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Old 15th April 2013, 12:48 AM   #1
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Default basic power supply questions

i have some cisco 6000 power supplies i am trying to convert into a dual-rail power supplies (chaining them in parallel, already made sure the neg is not connected to chassis ground).. it outputs various levels of potentials, 3.3v 5v, 12v and 42v.. and i got them for practically free and they're 1300w so should be plenty for all sorts of projects

problem is they output a raw 42v and i wanted to create a 1.25 (or 0) to 30v variable output power supply using something like a lm317 or lt3080 or something along these lines.. Well, none of these regulators would really like 42v being fed into them so i need to lower them to around 36v somehow. I was going to initially resort to a few series diodes (i have a few 12a diodes with a Vf max of 1.5v which i thought would be good enough if i used like 4-5 of them on each side), but after looking at the datasheet of the diode closer, i think the Vf varies a bit that at low loads the Vf would not lower the voltage enough to still not exceed the Voltage Regs' max volt input levels..

So question is basically, how do i get 36V from 42V? The 42V outputs about 27amp and i dont need that much @ 36v but say 6amps would be plenty (i can then chain a few lm7815 and lm7905 to get a few fixed levels as well.
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Old 15th April 2013, 03:06 AM   #2
DUG is online now DUG  Canada
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4.5V zener and power darlington(s) and a 499R resistor

Can you figure out the circuit just from the parts list?

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Old 15th April 2013, 06:35 AM   #3
RJM1 is offline RJM1  United States
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You could use the LM317HV which has the input/output differential voltage raised to 60V allowing you to regulate from 1.2V to 57V.
http://www.ti.com/lit/ds/symlink/lm317hv.pdf

http://www.digikey.com/scripts/DkSea...ywords=LM317HV

Last edited by RJM1; 15th April 2013 at 06:50 AM.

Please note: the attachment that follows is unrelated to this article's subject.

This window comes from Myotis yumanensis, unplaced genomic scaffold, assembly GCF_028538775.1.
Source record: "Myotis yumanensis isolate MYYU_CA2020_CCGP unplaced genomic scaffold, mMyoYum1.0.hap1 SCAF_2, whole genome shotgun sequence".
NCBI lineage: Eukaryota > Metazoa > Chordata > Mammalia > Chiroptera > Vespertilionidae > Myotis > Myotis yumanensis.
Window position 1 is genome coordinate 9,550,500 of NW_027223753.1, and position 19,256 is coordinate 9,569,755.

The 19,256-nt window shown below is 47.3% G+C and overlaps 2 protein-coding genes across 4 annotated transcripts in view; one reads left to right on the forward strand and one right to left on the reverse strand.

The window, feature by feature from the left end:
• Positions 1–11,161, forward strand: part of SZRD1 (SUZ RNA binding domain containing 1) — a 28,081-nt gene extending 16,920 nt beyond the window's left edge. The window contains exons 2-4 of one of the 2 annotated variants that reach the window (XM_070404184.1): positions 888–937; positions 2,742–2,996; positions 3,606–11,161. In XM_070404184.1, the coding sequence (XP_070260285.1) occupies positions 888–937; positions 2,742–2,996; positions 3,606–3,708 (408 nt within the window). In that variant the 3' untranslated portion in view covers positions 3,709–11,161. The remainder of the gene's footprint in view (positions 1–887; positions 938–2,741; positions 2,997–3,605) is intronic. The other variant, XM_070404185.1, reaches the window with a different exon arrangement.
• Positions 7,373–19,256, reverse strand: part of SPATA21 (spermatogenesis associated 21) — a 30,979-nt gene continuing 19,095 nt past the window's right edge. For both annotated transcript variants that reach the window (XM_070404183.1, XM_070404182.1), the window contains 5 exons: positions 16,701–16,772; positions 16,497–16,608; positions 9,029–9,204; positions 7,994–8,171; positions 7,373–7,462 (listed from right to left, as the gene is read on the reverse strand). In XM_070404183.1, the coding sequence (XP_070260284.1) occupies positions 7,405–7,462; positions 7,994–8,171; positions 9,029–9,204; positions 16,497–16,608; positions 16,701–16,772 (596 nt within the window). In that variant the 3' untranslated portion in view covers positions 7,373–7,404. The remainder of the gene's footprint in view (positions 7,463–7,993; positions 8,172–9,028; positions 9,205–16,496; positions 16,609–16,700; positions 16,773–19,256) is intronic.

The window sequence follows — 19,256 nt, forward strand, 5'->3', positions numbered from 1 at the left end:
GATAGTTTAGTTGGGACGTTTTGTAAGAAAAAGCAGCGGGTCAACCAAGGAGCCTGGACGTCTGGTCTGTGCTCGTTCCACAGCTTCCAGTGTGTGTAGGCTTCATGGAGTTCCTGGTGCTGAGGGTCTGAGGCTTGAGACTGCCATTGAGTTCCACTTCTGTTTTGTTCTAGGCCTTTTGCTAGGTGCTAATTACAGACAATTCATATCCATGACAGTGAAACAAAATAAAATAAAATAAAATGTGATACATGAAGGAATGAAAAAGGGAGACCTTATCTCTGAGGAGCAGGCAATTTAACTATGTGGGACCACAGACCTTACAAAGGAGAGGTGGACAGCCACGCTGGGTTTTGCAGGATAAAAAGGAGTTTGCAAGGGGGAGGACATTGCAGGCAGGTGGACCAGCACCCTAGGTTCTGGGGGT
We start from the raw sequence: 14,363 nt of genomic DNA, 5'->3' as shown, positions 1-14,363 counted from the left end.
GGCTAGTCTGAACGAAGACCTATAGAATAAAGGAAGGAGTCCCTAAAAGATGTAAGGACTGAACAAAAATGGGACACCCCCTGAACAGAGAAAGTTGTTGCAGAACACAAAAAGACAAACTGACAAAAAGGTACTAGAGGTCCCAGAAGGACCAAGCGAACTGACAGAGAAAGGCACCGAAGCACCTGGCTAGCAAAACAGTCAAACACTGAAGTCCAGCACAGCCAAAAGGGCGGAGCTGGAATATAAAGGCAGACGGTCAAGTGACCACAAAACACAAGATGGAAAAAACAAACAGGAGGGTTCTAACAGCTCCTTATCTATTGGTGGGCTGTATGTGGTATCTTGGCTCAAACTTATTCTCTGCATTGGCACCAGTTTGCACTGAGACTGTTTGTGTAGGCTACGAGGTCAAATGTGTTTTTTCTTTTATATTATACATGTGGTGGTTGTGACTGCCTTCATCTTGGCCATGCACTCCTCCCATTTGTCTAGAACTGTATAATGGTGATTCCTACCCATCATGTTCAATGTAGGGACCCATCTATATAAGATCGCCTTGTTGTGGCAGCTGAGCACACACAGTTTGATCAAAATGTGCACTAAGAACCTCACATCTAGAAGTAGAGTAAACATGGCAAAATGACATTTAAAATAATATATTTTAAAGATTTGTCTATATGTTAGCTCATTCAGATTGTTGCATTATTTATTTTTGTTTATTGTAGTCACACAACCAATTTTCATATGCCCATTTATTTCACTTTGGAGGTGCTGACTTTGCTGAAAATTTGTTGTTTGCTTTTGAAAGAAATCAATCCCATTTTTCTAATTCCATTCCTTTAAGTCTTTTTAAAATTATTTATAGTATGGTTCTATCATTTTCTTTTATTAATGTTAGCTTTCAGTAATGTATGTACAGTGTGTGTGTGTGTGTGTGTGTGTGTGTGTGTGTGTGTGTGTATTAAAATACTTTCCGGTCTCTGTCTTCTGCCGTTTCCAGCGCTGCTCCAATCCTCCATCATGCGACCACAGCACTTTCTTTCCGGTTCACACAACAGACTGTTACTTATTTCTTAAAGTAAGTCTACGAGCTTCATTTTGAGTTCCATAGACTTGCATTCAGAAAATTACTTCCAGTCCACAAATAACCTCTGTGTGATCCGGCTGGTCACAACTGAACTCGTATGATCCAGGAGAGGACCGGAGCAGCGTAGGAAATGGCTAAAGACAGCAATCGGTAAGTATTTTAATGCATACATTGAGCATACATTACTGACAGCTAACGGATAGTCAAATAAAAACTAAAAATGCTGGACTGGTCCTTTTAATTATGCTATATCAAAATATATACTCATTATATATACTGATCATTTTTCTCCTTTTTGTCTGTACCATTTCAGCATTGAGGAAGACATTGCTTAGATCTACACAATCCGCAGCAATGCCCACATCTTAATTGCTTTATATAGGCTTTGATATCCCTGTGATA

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Old 15th April 2013, 02:01 PM   #4
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i actually considered the HV version but it looks not that widely available (newark has them) and also if the neg version would be the lm337hv, that's pretty much impossible to find :-\

Hmm, zener darlington and a resistor.. interesting! Would that zener have to be rated at 6amps tho (or the related 42 x 6 watts maybe)? Might get expensive quickly that way tho no? Hmm, circuit.. i might be able to figure it out but if you have a quick overview i wouldn't be opposed to a hint
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Old 15th April 2013, 11:18 PM   #5
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Alright did some more research around DUG's proposed arrangement, sorry for the silly question about the zener needing to be high power rating, since seems most of the current would going through the series pass darlington, and the resistor would be used to current limit what went through the zener.. Still one thing that's confusing me though is how did you come up with 4.5v zener, if you're doing 42-4.5 then that makes sense, resulting in 37.5 being something i think the lm317 or lm350 for example could handle, but i'm unclear about that arrangement since the reading i've done to get a better understanding usually has the zener @ the desired output level, e.g. 36v zener in this case.. wouldn't mind using a 4.5v zd instead, just always looking to learn more about how this would work.. thanks for the pointers thus far though!
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Old 16th April 2013, 06:11 AM   #6